Exhibitions and Events
We are in the process of establishing a programme of exhibitions and events, to be determined in consultation with a broader network of interested parties and advisors. In the meantime, a ‘taster’ of potential events is provided below.
the kenya Conflict
From 1952 – 1960 – less than a decade after the triumph of Britain and the Allied Forces over Nazi Germany – British colonial authorities waged a violent campaign against insurgency in Kenya. Over the course of this brutal undertaking, they rounded up some 320,000 – 450,000 Kikuyu and moved them into concentration camps. A further 1 million were held in enclosed villages. The British sliced off prisoners’ ears, fingers and testicles, bored holes into eardrums, flogged prisoners to death or set them alight. Thousands were killed.
In 2012, three Kenyans tortured during the conflict brought compensations claims against the government. In 2013 the high court ruled that over £19.9 million in costs and compensation would be paid to 5,228 elderly Kenyan victims of British abuse. Further compensation claims have since been brought.
While violence was not solely the preserve of the British – and a fraction of this has been addressed via compensation claims – it can be argued that the scale and severity of the violence has never been sufficiently addressed in public discourse. Indeed, many documents evidencing the horrors of these events were wilfully suppressed by the British government.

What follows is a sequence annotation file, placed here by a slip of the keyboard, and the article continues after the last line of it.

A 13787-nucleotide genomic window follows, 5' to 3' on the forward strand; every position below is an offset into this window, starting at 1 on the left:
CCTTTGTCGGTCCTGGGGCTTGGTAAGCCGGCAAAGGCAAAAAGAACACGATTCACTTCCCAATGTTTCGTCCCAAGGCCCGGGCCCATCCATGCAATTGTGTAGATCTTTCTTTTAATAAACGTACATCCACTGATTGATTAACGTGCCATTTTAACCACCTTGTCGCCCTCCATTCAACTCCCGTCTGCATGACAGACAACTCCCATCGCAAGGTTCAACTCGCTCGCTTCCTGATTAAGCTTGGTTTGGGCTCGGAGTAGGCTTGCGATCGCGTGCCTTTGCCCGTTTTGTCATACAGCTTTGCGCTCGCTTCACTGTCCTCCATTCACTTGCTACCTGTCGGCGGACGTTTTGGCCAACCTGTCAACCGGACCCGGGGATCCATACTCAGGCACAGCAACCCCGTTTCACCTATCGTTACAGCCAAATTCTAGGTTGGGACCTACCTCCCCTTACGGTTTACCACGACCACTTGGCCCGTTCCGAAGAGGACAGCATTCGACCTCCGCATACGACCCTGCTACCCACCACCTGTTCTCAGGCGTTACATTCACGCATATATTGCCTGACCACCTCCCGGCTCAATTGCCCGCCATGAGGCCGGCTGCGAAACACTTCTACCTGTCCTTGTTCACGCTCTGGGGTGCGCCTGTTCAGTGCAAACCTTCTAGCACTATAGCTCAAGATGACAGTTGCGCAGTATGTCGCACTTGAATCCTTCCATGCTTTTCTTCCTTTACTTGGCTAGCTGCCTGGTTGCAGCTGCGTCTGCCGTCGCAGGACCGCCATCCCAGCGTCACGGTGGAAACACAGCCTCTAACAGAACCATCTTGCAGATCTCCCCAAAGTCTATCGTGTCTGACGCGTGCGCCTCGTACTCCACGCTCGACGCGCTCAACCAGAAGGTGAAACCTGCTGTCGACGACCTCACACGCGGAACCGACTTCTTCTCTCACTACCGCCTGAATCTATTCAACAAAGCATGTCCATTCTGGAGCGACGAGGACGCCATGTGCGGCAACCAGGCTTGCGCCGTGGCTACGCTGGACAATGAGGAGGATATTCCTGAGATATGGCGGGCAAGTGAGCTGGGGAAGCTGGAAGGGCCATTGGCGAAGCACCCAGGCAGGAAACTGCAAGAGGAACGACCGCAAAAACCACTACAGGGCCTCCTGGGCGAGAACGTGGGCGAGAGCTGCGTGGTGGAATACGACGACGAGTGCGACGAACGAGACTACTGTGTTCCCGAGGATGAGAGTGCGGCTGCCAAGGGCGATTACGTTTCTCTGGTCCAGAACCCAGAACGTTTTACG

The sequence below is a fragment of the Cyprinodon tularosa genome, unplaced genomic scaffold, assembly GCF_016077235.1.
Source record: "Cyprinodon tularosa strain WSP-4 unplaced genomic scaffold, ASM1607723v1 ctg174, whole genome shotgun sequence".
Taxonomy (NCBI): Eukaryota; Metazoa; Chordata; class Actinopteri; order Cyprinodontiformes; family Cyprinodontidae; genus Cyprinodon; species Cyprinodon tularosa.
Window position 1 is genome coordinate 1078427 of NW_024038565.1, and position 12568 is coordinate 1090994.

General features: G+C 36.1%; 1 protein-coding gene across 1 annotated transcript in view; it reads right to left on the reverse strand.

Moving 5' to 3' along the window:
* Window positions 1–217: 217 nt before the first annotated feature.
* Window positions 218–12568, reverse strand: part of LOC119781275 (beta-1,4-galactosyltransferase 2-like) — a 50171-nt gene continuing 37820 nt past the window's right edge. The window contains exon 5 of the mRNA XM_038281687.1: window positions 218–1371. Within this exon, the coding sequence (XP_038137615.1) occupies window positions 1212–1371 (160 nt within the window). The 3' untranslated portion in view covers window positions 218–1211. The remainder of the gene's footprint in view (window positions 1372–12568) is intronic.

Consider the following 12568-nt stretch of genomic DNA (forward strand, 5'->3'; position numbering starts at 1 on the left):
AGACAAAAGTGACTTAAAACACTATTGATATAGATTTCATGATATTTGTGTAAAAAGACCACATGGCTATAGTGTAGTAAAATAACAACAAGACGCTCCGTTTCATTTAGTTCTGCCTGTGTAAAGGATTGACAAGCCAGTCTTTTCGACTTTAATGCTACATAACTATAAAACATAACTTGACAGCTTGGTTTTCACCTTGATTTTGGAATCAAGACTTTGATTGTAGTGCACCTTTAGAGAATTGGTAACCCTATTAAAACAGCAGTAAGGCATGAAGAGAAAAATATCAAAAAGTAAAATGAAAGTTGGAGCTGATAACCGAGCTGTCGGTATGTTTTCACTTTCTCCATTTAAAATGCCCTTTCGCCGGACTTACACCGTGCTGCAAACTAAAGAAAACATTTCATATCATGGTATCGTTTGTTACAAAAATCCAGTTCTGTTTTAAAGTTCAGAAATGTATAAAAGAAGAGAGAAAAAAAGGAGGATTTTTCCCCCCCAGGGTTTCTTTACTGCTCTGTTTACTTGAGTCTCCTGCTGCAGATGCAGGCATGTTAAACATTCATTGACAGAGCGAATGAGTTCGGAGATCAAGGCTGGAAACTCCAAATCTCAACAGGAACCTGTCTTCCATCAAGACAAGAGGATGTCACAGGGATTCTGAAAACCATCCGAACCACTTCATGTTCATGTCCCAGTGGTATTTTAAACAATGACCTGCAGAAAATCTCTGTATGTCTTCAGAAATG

This exhibition will seek to redress that.
Lines, land and labour
This exhibition will examine the cross cutting theme of lines drawn across countries and communities, as well as the related issues of British land grabbing and the purposeful forcing of people into wage labour.
Other cross cutting themes we hope to explore include British concentration camps and torture centres; villagisation and resettlement; feasting and famine; British ‘heroes’ and Orders of the British Empire (a reexamination); and the role of women in independence movements.
Thematic exhibitions will be curated in rotation with exhibitions focusing on specific events, such as Amritsar and the Opium Wars.
the language of empire
This public discussion will consider how to use and reuse the language of empire. It will consider terms such a colonialism, colony, colonised, empire and imperialism – but also rebellion, insurgency, village, and dominion – in order to move towards a fairer, more representative vocabulary for our shared history. By examining, critiquing and moving towards a new language for empire, it is hoped we will be able to establish more truthful representations of British colonialism, without denying the historical context for the use of such terms.
These discussions will also help define language used in our exhibitions and publication materials.